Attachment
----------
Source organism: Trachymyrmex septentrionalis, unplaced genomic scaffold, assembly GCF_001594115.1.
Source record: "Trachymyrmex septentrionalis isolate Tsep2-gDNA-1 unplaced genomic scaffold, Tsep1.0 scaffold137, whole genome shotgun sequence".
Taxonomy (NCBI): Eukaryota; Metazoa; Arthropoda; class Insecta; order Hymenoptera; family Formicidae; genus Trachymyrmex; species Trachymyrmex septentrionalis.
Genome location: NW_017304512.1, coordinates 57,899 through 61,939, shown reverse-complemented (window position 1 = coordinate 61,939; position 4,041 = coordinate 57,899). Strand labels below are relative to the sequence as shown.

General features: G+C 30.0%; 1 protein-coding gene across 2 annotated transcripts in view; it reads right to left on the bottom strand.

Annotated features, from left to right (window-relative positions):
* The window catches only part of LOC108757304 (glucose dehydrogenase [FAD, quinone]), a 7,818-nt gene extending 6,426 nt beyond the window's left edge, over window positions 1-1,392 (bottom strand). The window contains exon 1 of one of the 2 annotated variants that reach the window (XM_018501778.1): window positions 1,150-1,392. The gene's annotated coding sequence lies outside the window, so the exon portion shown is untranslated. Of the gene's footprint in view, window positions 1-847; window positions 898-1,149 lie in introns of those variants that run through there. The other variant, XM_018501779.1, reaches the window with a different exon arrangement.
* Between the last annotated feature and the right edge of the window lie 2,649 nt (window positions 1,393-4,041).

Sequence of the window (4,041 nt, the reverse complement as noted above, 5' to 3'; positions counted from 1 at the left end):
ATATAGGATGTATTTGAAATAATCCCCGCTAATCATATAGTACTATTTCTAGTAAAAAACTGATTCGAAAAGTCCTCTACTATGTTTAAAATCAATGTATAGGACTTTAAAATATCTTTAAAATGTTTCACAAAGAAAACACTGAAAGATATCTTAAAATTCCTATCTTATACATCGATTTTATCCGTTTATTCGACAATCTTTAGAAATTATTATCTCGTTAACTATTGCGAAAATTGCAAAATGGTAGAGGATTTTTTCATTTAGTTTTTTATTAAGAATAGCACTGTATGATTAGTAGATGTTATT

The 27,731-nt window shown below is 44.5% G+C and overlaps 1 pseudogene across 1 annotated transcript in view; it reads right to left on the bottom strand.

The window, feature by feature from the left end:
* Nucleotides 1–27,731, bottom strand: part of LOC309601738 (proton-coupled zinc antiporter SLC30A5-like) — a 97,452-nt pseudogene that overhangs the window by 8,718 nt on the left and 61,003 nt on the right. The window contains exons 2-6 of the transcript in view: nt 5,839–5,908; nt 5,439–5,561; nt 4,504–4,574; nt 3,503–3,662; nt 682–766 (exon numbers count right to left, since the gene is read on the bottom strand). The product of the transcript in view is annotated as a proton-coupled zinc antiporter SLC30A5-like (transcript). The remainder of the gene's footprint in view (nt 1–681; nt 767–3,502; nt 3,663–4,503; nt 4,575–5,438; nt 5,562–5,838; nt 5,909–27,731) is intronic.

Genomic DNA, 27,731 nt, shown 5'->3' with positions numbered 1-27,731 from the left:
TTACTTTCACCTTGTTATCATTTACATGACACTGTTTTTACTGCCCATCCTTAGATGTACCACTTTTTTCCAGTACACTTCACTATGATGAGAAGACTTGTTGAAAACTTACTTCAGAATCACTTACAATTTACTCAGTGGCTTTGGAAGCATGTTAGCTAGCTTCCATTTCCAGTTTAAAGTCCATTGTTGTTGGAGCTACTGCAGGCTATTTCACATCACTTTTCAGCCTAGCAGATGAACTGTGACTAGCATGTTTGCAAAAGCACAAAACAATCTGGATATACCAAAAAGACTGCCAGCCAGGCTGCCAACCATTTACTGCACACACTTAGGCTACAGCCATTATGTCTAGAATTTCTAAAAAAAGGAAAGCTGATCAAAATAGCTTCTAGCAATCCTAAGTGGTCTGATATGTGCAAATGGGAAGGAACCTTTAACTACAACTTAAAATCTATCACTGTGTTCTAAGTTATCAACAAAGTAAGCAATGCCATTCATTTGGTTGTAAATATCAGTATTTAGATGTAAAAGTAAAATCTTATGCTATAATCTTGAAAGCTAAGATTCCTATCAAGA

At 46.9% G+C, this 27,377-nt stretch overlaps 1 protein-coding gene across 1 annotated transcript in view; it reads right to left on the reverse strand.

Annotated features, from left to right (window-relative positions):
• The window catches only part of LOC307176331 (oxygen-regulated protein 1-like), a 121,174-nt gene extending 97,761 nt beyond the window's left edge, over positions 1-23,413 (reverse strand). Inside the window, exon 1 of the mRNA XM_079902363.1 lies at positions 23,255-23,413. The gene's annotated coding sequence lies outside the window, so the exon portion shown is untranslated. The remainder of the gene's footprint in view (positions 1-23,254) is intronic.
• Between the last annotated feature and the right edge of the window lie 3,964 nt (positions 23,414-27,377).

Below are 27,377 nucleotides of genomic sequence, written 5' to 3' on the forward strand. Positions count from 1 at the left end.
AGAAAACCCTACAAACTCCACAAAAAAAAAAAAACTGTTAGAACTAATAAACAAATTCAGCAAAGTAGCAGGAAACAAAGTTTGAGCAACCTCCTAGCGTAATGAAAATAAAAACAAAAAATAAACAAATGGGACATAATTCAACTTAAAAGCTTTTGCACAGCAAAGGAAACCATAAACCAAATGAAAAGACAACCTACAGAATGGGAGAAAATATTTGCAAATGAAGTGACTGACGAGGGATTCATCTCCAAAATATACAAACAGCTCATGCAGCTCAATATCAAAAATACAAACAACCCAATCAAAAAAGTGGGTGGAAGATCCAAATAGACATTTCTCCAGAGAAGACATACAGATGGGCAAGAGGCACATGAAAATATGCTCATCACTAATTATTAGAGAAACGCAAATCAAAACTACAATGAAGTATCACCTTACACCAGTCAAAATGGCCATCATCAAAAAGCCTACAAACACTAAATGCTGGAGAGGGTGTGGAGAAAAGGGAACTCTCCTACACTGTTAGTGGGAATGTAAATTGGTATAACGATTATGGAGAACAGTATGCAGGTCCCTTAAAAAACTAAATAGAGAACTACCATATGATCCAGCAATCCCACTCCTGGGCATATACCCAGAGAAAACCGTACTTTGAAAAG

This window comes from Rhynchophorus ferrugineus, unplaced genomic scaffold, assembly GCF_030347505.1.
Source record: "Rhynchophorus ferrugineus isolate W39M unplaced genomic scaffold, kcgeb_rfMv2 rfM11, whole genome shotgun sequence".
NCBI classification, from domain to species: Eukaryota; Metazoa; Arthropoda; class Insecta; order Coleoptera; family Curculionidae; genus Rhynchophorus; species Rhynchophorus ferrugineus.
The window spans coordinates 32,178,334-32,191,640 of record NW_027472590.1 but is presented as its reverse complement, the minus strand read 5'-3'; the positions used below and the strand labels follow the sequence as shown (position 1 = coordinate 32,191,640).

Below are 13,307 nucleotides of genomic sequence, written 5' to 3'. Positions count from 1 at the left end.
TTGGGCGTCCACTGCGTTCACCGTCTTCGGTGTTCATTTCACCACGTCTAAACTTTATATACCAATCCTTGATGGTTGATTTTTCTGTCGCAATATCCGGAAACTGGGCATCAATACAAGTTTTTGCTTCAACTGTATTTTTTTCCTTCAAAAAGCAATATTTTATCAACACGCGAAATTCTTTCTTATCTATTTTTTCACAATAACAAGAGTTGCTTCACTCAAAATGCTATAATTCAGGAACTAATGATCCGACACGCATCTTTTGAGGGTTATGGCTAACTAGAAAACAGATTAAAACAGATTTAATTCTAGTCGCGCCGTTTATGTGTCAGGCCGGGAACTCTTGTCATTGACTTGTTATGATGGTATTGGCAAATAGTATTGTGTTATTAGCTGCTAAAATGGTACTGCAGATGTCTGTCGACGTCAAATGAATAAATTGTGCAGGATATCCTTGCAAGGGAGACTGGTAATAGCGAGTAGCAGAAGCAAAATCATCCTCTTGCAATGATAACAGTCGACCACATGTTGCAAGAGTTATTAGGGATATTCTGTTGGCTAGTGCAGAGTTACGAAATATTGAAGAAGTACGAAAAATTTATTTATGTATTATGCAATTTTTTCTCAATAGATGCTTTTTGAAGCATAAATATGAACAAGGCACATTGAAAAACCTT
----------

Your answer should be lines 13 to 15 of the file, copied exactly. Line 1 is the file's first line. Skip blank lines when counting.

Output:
* Nucleotides 1–27,731, bottom strand: part of LOC309601738 (proton-coupled zinc antiporter SLC30A5-like) — a 97,452-nt pseudogene that overhangs the window by 8,718 nt on the left and 61,003 nt on the right. The window contains exons 2-6 of the transcript in view: nt 5,839–5,908; nt 5,439–5,561; nt 4,504–4,574; nt 3,503–3,662; nt 682–766 (exon numbers count right to left, since the gene is read on the bottom strand). The product of the transcript in view is annotated as a proton-coupled zinc antiporter SLC30A5-like (transcript). The remainder of the gene's footprint in view (nt 1–681; nt 767–3,502; nt 3,663–4,503; nt 4,575–5,438; nt 5,562–5,838; nt 5,909–27,731) is intronic.

Genomic DNA, 27,731 nt, shown 5'->3' with positions numbered 1-27,731 from the left:
TTACTTTCACCTTGTTATCATTTACATGACACTGTTTTTACTGCCCATCCTTAGATGTACCACTTTTTTCCAGTACACTTCACTATGATGAGAAGACTTGTTGAAAACTTACTTCAGAATCACTTACAATTTACTCAGTGGCTTTGGAAGCATGTTAGCTAGCTTCCATTTCCAGTTTAAAGTCCATTGTTGTTGGAGCTACTGCAGGCTATTTCACATCACTTTTCAGCCTAGCAGATGAACTGTGACTAGCATGTTTGCAAAAGCACAAAACAATCTGGATATACCAAAAAGACTGCCAGCCAGGCTGCCAACCATTTACTGCACACACTTAGGCTACAGCCATTATGTCTAGAATTTCTAAAAAAAGGAAAGCTGATCAAAATAGCTTCTAGCAATCCTAAGTGGTCTGATATGTGCAAATGGGAAGGAACCTTTAACTACAACTTAAAATCTATCACTGTGTTCTAAGTTATCAACAAAGTAAGCAATGCCATTCATTTGGTTGTAAATATCAGTATTTAGATGTAAAAGTAAAATCTTATGCTATAATCTTGAAAGCTAAGATTCCTATCAAGA